While the show isn't the worst you'll see on this list, its biggest crime is simply doing nothing with its android cop premise. Haven has few superpowers, isn't conflicted about his artificial nature, and offers little to set the show apart from any other cop show on the air. In the end, it's just a bad, boring police procedural that tried to hook audiences with a sci-fi twist and failed. 

B.A.D. Cats

Police procedurals in the late '70s and early '80s were an odd bunch, often mixing a healthy dose of fast-paced action and adventure on top of the more down-to-Earth crime stories of years past. So alongside more standard fare like "The Rockford Files" and "Hawaii Five-O" were the likes of "Starsky and Hutch" and "CHiPs." Along those same breezy action-oriented lines was the single-season 1980 flop "B.A.D. Cats," only notable today for having starred a young Michelle Pfeiffer.

A kind of inverted "Dukes of Hazzard," the show saw a pair of free-wheeling, reckless race car drivers join the LAPD and use their skills behind the wheel to chase down car thieves as part of the B.A.D. Cats squad (which stood for Burglary Auto Detail Commercial Auto Thefts... yes, they used "auto" twice in a single acronym). Built around high-speed car chases, the show had plenty of them, but beyond that offered little. They tackled some interesting cases, but it's no mystery series, leaving the audience with not much more to do than wait for the next big action scene.

A pale imitation of '70s classics, the two leads are just copy-and-paste versions of Bo and Luke Duke from "Dukes of Hazzard," while Pfeiffer is just a token blonde to keep teen boys watching when cars aren't crashing. If you can find clips online, you won't be at all surprised to learn that it didn't even air all of its 10 episodes.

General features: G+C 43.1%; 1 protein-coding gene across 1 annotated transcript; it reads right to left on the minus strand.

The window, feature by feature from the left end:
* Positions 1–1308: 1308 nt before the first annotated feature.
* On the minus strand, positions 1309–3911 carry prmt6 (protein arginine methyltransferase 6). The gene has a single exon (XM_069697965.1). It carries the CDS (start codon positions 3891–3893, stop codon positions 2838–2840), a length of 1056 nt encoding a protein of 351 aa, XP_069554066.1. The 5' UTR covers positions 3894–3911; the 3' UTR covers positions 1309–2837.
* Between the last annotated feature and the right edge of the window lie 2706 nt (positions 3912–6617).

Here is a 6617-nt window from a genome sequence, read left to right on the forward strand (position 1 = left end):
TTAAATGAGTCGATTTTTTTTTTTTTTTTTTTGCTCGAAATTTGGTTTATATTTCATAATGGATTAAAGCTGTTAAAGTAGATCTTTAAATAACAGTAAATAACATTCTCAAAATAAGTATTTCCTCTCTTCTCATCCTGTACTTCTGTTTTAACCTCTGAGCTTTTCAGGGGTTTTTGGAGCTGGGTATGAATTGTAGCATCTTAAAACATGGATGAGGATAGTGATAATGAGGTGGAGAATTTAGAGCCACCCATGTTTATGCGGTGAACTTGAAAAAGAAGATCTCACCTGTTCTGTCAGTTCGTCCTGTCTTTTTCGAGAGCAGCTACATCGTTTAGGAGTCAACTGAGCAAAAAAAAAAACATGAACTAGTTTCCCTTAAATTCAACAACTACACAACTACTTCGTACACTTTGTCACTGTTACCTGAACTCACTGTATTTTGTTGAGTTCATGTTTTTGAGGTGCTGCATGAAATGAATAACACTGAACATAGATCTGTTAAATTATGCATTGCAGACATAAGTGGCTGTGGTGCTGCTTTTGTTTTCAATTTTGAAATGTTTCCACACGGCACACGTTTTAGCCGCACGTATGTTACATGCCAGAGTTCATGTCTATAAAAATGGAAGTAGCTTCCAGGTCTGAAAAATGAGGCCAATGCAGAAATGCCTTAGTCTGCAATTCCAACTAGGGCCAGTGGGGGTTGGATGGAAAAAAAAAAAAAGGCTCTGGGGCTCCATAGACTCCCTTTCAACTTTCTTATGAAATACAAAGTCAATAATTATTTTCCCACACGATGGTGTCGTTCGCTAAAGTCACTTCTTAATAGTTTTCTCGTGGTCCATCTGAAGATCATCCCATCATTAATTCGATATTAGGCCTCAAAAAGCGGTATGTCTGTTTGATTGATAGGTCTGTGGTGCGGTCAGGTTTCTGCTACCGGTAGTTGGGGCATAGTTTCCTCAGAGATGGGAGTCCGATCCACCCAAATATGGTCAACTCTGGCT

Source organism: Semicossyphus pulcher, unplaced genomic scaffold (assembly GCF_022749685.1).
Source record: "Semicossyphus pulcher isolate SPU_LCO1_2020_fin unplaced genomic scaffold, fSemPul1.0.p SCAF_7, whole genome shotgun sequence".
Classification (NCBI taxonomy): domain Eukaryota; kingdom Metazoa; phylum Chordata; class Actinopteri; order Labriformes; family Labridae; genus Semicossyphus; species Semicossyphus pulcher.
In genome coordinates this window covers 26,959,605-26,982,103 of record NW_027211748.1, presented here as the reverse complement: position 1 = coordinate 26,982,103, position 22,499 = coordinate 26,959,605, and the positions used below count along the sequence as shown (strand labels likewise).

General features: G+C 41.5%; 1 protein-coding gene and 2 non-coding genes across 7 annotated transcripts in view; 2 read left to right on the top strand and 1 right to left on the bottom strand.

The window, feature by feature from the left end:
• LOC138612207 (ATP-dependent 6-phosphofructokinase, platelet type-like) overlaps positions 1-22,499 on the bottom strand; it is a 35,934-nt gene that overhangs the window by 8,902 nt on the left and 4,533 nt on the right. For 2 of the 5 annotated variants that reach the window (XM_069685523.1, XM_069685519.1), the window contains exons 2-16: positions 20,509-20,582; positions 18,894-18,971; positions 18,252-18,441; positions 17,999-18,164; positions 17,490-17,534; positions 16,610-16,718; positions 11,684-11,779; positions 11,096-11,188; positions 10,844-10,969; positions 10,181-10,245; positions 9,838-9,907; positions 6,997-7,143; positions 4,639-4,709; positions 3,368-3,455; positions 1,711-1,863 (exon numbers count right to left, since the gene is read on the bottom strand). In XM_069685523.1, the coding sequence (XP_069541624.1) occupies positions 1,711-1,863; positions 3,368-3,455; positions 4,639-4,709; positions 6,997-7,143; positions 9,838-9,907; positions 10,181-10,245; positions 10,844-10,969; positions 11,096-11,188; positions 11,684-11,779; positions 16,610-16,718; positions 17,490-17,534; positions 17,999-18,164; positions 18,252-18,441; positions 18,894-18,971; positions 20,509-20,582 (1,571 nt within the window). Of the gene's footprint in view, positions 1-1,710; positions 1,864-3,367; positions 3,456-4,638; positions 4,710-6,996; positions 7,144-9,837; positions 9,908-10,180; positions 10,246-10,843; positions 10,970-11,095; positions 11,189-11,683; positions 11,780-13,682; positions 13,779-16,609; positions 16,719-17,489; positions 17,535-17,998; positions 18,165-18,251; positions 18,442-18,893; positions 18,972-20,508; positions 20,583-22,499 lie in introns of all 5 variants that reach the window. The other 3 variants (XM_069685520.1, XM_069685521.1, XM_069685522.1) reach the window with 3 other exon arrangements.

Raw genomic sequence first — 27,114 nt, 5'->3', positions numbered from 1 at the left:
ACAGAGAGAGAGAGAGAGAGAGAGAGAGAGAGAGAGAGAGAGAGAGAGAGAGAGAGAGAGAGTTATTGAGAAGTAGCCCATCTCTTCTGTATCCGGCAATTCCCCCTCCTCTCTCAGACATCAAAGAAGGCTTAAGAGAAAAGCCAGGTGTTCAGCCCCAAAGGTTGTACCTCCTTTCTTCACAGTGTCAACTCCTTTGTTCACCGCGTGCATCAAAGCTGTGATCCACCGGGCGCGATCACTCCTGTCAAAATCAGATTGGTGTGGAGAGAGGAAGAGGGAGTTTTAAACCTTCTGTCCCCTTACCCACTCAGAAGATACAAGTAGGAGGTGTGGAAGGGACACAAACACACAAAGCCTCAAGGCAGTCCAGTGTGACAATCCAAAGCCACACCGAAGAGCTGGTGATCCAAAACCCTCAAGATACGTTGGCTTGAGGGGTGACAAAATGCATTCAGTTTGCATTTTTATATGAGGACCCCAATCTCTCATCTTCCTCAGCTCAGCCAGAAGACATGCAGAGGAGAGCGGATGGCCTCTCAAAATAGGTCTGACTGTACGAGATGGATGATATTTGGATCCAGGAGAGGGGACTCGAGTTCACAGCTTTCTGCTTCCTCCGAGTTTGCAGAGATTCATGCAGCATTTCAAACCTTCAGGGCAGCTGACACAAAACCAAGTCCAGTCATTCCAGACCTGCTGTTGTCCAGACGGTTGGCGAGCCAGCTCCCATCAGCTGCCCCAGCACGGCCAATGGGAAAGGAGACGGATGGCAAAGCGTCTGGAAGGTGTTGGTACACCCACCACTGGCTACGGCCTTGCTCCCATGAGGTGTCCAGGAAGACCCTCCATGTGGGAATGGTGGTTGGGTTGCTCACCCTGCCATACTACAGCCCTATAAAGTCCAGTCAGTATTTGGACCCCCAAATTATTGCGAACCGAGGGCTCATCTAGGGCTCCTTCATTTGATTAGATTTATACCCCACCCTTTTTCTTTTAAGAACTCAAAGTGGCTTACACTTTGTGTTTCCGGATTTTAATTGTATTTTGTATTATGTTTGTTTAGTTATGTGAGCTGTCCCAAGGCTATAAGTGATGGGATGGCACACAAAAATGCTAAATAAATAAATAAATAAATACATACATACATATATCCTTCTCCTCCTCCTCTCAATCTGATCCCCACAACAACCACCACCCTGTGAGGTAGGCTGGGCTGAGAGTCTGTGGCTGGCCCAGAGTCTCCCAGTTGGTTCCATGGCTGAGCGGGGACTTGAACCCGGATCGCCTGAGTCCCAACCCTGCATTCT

Blind Justice

In what feels like a case of taking a clever title and working your way backward, producers decided that making a series about a police officer with impaired vision who carries a gun was a smart idea. The concept of a blind man fighting for justice has worked for the likes of Marvel's superhero "Daredevil," where the title character has superpowers, but grounding "Blind Justice" in the real world complicates matters. 

Ron Eldard stars as Detective Jim Dunbar, who's blinded in a firefight and reinstated three months later. His fellow officers are wary of allowing him back on the job, but he proves them all wrong by being the most brilliant cop around, sighted or not. The series addresses the problem of a blind man with a gun by saying he'd only use his sidearm in close-quarters combat, perhaps thinking that alone would be enough to suspend the audience's disbelief, but nobody was buying it; not audiences, and certainly not critics, who pegged the series as absurd in the extreme. But it all came from the mind of Stephen Bochco, whose recent hit "NYPD Blue" had just ended, so the network was probably giving him the benefit of the doubt.

It was a flimsy premise that got old fast, with Variety saying "it's questionable ... how many cases can be solved based on sense of smell." They were right and the series was canned after 13 of them.

Police Academy: The Series

Almost everyone in the 1980s knew about "Police Academy," a six-installment series of slapstick cop movies that expanded into a line of toys, comic books, and even a dreadful Saturday morning animated series. The dawn of the '90s didn't end the franchise, with a seventh installment debuting in 1994 and an inexplicable live-action TV spin-off three years after that. Though it had a cast of mostly new characters, many of the film's original actors reprised their roles in guest appearances during its run, but that doesn't mean it was any good.

This first-run syndicated series that aired for just one season once again followed the exploits of a group of sloppy, dim-witted aspiring cops who've just joined the force. Often, the most challenging obstacle for these wacky recruits is their own stupidity. Unfortunately, this spin-off was much more like the later movies: more silly and insipid than funny and fresh. On network TV, it couldn't get away with any edgy comedy, let alone the raunchy humor of its big-screen counterpart.

With a dearth of laughs and little else to draw fans of the films beyond the title, it was quickly put out to pasture and has since become a mere footnote in the franchise. Rumors swirled about a reboot in 2021, but as yet nothing has come to fruition.